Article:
Large Study Finds DCBs Not as Effective as Newer-Generation DES
Despite small randomized trials suggesting comparable results in patients with small-vessel (≤2.5 mm) coronary artery disease (CAD), an analysis of 14,788 patients suggests that drug-coated balloons (DCBs) are associated with a significantly higher risk of restenosis (adjusted hazard ratio: 2.027) up to 3 years after percutaneous coronary intervention (PCI) than newer-generation drug-eluting stents (DES).
Angelo Silverio, MD, of Uppsala University, and colleagues used the Swedish Angiography and Angioplasty Registry (SCAAR) to conduct their study, which was published in JACC: Cardiovascular Interventions.
They reported no difference in definite target lesion thrombosis at 3-year follow-up, a co-primary outcome, nor in the occurrence of all-cause death or myocardial infarction, both secondary outcomes. Still, given the doubling in risk of restenosis at 3-year follow-up compared to newer-generation DES, the authors suggested that DCB use in small coronary vessels “should be limited to selected cases for which stenting is not a viable therapeutic option.”
There were reasons to think DCBs would be ideal for small-vessel CAD, including a potentially lower risk of stent thrombosis, shorter duration of dual antiplatelet therapy, lack of a permanent vascular “cage,” and ability to inhibit neointimal proliferation.
Early data were encouraging, but two previous randomized studies – PICCOLETO (n = 62) and BELLO (n = 182) – had much smaller sample sizes, selective enrollment only of patients with stable or unstable angina, a study design addressing short-term 6-month angiographic outcomes and old-generation DES.
That is in contrast with the data from SCAAR, which included a large population of unselected patients (including acute myocardial infarction), treated with DCB (n = 1,154) or newer-generation DES (n = 13,634), and reporting the occurrence of events during a wider time window (3 years).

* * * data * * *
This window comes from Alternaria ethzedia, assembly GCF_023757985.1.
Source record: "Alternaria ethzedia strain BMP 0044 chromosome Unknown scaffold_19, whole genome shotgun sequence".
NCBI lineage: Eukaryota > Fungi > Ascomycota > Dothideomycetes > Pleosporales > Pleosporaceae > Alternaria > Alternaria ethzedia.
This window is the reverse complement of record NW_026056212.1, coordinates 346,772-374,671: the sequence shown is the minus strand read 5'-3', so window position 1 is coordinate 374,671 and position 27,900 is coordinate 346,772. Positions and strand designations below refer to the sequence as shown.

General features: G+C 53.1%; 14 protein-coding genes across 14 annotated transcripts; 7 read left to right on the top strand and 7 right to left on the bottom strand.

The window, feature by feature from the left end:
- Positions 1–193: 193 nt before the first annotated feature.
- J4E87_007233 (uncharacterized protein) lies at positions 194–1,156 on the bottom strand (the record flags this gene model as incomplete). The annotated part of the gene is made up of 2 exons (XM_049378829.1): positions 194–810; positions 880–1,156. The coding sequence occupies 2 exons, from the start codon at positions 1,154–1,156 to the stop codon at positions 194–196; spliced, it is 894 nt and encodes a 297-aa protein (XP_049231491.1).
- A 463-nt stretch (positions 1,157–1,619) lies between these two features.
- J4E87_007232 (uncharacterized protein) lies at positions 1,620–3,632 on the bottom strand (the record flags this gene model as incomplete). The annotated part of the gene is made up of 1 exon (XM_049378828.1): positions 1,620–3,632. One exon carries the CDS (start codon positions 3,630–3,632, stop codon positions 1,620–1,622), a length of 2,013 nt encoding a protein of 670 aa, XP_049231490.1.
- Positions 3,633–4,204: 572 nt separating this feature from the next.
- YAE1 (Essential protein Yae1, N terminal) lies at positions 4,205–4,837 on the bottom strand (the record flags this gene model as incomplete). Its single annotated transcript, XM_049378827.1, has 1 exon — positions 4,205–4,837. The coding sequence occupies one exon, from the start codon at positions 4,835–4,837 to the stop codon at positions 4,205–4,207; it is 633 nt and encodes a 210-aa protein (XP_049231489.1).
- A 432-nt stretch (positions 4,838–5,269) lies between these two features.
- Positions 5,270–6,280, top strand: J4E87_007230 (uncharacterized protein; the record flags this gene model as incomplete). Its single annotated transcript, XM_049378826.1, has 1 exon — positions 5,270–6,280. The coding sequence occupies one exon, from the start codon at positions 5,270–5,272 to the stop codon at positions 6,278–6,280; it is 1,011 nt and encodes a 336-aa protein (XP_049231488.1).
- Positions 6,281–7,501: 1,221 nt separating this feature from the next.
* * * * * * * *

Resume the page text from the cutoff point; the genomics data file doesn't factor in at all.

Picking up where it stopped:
By linking to other nationwide registries, the investigators were able to evaluate outcomes in all patients, ensuring a real-world, all-comer analysis. Nevertheless, in an accompanying editorial, Francesco Giannini, MD, of Maria Cecilia Hospital, Cotignola, Italy, and colleagues were not quite sure whether the results are “clearing the fog or adding to it.”
The issue is heterogeneity in the reported literature. Differences in definition of small vessels, implantation technique, use of pharmacological therapies, and outcomes evaluated vary significantly across the different trials and studies.
While the SCAAR investigators concluded that DCBs are “not an equally effective alternative to newer-generation DES for percutaneous treatment of small coronary vessels,” the editorial commentators await the results of future trials and studies such as BASKET-SMALL 2.
Moreover, they added, DCB technology will evolve as industry and operator experience grows.
A consensus on definitions would be helpful for future trials. And, they added, an alternative – and the oldest method to treat small vessel CAD – medical therapy, may have a role and could be considered in future studies.
Silverio A, Buccheria S, Venetsanos D, et al. Percutaneous Treatment and Outcomes of Small Coronary Vessels: A SCAAR Report. JACC Cardiovasc Interv 2020 Feb 12; [Epub ahead of print] http://interventions.onlinejacc.org/content/early/2020/02/05/j.jcin.2019.10.062
Gianninia F, Khokhara AA, Albanib S. Percutaneous Intervention in Small Vessel Coronary Disease. Time to Clear the Fog? JACC Cardiovasc Interv 2020 Feb 12; [Epub ahead of print] http://interventions.onlinejacc.org/content/early/2020/02/05/j.jcin.2019.11.011